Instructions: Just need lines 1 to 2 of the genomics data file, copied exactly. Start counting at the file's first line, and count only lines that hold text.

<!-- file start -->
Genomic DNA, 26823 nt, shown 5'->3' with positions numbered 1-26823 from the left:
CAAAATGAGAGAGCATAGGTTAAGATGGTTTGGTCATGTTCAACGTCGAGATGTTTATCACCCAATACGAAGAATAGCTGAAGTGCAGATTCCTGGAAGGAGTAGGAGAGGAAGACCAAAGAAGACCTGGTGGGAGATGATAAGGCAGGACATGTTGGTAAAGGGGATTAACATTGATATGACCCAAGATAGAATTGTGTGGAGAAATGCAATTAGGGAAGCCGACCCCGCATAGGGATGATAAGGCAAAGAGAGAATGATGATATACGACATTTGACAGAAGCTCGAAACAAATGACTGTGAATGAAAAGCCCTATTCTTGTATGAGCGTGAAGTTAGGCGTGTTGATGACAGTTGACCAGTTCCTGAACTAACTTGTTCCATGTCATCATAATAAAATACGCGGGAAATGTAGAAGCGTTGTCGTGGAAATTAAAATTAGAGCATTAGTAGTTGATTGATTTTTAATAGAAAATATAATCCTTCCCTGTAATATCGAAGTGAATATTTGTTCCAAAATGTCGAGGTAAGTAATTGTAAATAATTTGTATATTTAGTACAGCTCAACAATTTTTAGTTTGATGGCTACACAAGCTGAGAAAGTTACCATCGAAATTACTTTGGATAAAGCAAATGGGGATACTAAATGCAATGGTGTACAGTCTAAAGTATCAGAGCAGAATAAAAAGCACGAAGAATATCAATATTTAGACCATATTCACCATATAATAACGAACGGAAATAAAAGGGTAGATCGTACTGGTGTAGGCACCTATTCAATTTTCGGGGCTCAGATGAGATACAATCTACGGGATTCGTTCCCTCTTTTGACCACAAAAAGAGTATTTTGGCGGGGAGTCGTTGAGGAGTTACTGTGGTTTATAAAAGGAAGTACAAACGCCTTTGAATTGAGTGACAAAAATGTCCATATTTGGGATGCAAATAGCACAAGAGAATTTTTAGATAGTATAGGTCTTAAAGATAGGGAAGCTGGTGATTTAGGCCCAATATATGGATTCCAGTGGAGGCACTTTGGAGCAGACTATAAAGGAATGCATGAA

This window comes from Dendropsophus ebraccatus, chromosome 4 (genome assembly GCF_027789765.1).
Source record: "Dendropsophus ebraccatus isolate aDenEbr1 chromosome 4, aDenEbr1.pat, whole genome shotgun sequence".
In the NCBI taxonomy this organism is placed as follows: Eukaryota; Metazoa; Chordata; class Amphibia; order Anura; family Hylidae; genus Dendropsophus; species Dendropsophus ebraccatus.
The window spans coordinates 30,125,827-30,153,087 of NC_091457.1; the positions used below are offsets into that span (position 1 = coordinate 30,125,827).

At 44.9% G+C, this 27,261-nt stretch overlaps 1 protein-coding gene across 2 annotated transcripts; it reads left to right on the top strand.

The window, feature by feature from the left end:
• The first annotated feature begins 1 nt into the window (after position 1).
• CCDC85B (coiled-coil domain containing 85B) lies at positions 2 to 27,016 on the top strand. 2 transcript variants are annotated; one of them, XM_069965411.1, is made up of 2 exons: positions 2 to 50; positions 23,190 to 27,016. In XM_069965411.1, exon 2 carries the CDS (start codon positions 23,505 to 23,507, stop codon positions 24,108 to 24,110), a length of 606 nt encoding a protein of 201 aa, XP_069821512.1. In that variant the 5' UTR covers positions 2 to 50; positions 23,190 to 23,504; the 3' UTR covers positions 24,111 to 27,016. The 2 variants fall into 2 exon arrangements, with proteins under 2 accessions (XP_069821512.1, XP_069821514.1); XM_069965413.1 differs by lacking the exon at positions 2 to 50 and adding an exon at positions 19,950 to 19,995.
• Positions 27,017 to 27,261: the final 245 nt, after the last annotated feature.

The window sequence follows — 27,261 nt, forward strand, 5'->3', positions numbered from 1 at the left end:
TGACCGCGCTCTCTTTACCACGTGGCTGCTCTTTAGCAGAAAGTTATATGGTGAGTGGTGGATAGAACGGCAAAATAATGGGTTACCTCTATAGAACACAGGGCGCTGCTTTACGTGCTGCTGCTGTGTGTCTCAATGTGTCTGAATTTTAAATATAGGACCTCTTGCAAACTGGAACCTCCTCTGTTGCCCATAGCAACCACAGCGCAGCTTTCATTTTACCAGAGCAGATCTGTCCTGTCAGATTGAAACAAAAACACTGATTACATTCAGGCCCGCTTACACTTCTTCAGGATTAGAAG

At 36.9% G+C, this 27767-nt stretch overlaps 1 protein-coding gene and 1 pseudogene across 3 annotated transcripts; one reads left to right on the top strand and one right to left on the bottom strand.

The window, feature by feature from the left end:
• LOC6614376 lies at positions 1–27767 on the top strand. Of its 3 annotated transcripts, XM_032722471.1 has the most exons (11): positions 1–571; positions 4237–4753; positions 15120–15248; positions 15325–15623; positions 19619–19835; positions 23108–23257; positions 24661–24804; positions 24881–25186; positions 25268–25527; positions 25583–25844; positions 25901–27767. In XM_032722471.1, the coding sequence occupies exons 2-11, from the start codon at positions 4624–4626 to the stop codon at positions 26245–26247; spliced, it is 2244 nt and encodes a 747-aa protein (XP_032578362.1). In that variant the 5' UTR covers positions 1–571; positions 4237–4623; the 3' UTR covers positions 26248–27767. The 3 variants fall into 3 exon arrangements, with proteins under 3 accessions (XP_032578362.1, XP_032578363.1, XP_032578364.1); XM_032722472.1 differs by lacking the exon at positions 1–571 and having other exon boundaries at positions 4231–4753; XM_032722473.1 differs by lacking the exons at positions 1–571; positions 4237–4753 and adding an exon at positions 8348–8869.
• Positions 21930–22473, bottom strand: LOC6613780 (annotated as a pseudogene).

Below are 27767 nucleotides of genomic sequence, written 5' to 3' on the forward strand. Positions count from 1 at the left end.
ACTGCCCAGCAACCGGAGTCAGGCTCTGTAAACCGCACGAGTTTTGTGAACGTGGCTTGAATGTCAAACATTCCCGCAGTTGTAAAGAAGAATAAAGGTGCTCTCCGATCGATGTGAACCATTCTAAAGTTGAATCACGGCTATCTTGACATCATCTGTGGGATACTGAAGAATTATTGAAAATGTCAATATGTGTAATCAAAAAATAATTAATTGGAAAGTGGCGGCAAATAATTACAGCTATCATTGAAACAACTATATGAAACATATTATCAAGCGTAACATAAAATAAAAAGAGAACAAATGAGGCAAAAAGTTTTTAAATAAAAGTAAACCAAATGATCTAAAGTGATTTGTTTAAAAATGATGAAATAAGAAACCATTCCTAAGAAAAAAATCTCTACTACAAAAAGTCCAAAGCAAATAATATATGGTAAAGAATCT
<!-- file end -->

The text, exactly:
Genomic DNA, 26823 nt, shown 5'->3' with positions numbered 1-26823 from the left:
CAAAATGAGAGAGCATAGGTTAAGATGGTTTGGTCATGTTCAACGTCGAGATGTTTATCACCCAATACGAAGAATAGCTGAAGTGCAGATTCCTGGAAGGAGTAGGAGAGGAAGACCAAAGAAGACCTGGTGGGAGATGATAAGGCAGGACATGTTGGTAAAGGGGATTAACATTGATATGACCCAAGATAGAATTGTGTGGAGAAATGCAATTAGGGAAGCCGACCCCGCATAGGGATGATAAGGCAAAGAGAGAATGATGATATACGACATTTGACAGAAGCTCGAAACAAATGACTGTGAATGAAAAGCCCTATTCTTGTATGAGCGTGAAGTTAGGCGTGTTGATGACAGTTGACCAGTTCCTGAACTAACTTGTTCCATGTCATCATAATAAAATACGCGGGAAATGTAGAAGCGTTGTCGTGGAAATTAAAATTAGAGCATTAGTAGTTGATTGATTTTTAATAGAAAATATAATCCTTCCCTGTAATATCGAAGTGAATATTTGTTCCAAAATGTCGAGGTAAGTAATTGTAAATAATTTGTATATTTAGTACAGCTCAACAATTTTTAGTTTGATGGCTACACAAGCTGAGAAAGTTACCATCGAAATTACTTTGGATAAAGCAAATGGGGATACTAAATGCAATGGTGTACAGTCTAAAGTATCAGAGCAGAATAAAAAGCACGAAGAATATCAATATTTAGACCATATTCACCATATAATAACGAACGGAAATAAAAGGGTAGATCGTACTGGTGTAGGCACCTATTCAATTTTCGGGGCTCAGATGAGATACAATCTACGGGATTCGTTCCCTCTTTTGACCACAAAAAGAGTATTTTGGCGGGGAGTCGTTGAGGAGTTACTGTGGTTTATAAAAGGAAGTACAAACGCCTTTGAATTGAGTGACAAAAATGTCCATATTTGGGATGCAAATAGCACAAGAGAATTTTTAGATAGTATAGGTCTTAAAGATAGGGAAGCTGGTGATTTAGGCCCAATATATGGATTCCAGTGGAGGCACTTTGGAGCAGACTATAAAGGAATGCATGAA